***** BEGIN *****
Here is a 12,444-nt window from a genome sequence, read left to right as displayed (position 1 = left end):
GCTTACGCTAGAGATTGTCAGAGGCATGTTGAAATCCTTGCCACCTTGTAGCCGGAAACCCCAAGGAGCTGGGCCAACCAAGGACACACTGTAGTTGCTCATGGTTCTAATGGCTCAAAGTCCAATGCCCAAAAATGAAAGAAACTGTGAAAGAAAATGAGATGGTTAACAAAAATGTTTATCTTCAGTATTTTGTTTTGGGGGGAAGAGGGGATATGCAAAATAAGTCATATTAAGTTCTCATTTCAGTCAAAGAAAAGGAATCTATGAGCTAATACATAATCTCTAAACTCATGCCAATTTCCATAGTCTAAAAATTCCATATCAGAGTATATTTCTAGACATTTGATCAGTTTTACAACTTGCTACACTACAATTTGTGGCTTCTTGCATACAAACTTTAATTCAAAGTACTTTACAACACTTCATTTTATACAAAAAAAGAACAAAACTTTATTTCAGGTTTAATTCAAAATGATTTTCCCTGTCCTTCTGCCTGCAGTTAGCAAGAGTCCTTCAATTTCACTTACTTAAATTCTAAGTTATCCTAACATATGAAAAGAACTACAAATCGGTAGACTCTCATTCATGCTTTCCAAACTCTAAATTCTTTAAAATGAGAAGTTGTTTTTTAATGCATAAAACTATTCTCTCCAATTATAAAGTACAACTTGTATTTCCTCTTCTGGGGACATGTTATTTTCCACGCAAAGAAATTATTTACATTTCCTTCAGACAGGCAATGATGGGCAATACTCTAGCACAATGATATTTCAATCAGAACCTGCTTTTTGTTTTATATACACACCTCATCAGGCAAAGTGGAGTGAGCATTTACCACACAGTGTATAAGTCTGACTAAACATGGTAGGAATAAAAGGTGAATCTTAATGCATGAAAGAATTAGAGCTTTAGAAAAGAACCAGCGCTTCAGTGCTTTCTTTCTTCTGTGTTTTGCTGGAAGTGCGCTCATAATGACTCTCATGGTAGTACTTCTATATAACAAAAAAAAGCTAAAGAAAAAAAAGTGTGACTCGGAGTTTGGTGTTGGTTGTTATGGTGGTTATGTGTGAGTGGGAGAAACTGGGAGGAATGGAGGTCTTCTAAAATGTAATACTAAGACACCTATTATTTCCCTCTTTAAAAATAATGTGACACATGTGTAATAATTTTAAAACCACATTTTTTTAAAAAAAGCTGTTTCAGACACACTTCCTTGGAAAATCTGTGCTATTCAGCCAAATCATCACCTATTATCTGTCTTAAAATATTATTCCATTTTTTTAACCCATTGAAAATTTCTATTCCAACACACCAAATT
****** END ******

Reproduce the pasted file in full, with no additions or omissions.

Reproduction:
Here is a 12,444-nt window from a genome sequence, read left to right as displayed (position 1 = left end):
GCTTACGCTAGAGATTGTCAGAGGCATGTTGAAATCCTTGCCACCTTGTAGCCGGAAACCCCAAGGAGCTGGGCCAACCAAGGACACACTGTAGTTGCTCATGGTTCTAATGGCTCAAAGTCCAATGCCCAAAAATGAAAGAAACTGTGAAAGAAAATGAGATGGTTAACAAAAATGTTTATCTTCAGTATTTTGTTTTGGGGGGAAGAGGGGATATGCAAAATAAGTCATATTAAGTTCTCATTTCAGTCAAAGAAAAGGAATCTATGAGCTAATACATAATCTCTAAACTCATGCCAATTTCCATAGTCTAAAAATTCCATATCAGAGTATATTTCTAGACATTTGATCAGTTTTACAACTTGCTACACTACAATTTGTGGCTTCTTGCATACAAACTTTAATTCAAAGTACTTTACAACACTTCATTTTATACAAAAAAAGAACAAAACTTTATTTCAGGTTTAATTCAAAATGATTTTCCCTGTCCTTCTGCCTGCAGTTAGCAAGAGTCCTTCAATTTCACTTACTTAAATTCTAAGTTATCCTAACATATGAAAAGAACTACAAATCGGTAGACTCTCATTCATGCTTTCCAAACTCTAAATTCTTTAAAATGAGAAGTTGTTTTTTAATGCATAAAACTATTCTCTCCAATTATAAAGTACAACTTGTATTTCCTCTTCTGGGGACATGTTATTTTCCACGCAAAGAAATTATTTACATTTCCTTCAGACAGGCAATGATGGGCAATACTCTAGCACAATGATATTTCAATCAGAACCTGCTTTTTGTTTTATATACACACCTCATCAGGCAAAGTGGAGTGAGCATTTACCACACAGTGTATAAGTCTGACTAAACATGGTAGGAATAAAAGGTGAATCTTAATGCATGAAAGAATTAGAGCTTTAGAAAAGAACCAGCGCTTCAGTGCTTTCTTTCTTCTGTGTTTTGCTGGAAGTGCGCTCATAATGACTCTCATGGTAGTACTTCTATATAACAAAAAAAAGCTAAAGAAAAAAAAGTGTGACTCGGAGTTTGGTGTTGGTTGTTATGGTGGTTATGTGTGAGTGGGAGAAACTGGGAGGAATGGAGGTCTTCTAAAATGTAATACTAAGACACCTATTATTTCCCTCTTTAAAAATAATGTGACACATGTGTAATAATTTTAAAACCACATTTTTTTAAAAAAAGCTGTTTCAGACACACTTCCTTGGAAAATCTGTGCTATTCAGCCAAATCATCACCTATTATCTGTCTTAAAATATTATTCCATTTTTTTAACCCATTGAAAATTTCTATTCCAACACACCAAATT